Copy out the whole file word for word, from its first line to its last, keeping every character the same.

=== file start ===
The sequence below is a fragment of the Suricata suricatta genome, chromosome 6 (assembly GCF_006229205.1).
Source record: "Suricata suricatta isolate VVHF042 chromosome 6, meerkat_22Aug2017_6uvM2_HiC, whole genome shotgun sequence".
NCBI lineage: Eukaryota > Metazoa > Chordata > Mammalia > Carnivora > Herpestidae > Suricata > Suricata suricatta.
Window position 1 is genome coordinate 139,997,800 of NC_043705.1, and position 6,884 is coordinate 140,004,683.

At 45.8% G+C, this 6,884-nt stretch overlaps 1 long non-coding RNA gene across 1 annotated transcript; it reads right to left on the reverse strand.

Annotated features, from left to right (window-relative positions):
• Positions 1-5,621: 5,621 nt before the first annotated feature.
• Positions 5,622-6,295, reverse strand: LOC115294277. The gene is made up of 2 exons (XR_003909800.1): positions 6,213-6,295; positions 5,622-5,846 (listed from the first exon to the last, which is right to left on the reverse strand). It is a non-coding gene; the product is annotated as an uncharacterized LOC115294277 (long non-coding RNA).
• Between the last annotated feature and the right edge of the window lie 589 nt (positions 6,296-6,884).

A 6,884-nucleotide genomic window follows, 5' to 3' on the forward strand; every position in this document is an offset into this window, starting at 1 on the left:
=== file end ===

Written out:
The sequence below is a fragment of the Suricata suricatta genome, chromosome 6 (assembly GCF_006229205.1).
Source record: "Suricata suricatta isolate VVHF042 chromosome 6, meerkat_22Aug2017_6uvM2_HiC, whole genome shotgun sequence".
NCBI lineage: Eukaryota > Metazoa > Chordata > Mammalia > Carnivora > Herpestidae > Suricata > Suricata suricatta.
Window position 1 is genome coordinate 139,997,800 of NC_043705.1, and position 6,884 is coordinate 140,004,683.

At 45.8% G+C, this 6,884-nt stretch overlaps 1 long non-coding RNA gene across 1 annotated transcript; it reads right to left on the reverse strand.

Annotated features, from left to right (window-relative positions):
• Positions 1-5,621: 5,621 nt before the first annotated feature.
• Positions 5,622-6,295, reverse strand: LOC115294277. The gene is made up of 2 exons (XR_003909800.1): positions 6,213-6,295; positions 5,622-5,846 (listed from the first exon to the last, which is right to left on the reverse strand). It is a non-coding gene; the product is annotated as an uncharacterized LOC115294277 (long non-coding RNA).
• Between the last annotated feature and the right edge of the window lie 589 nt (positions 6,296-6,884).

A 6,884-nucleotide genomic window follows, 5' to 3' on the forward strand; every position in this document is an offset into this window, starting at 1 on the left: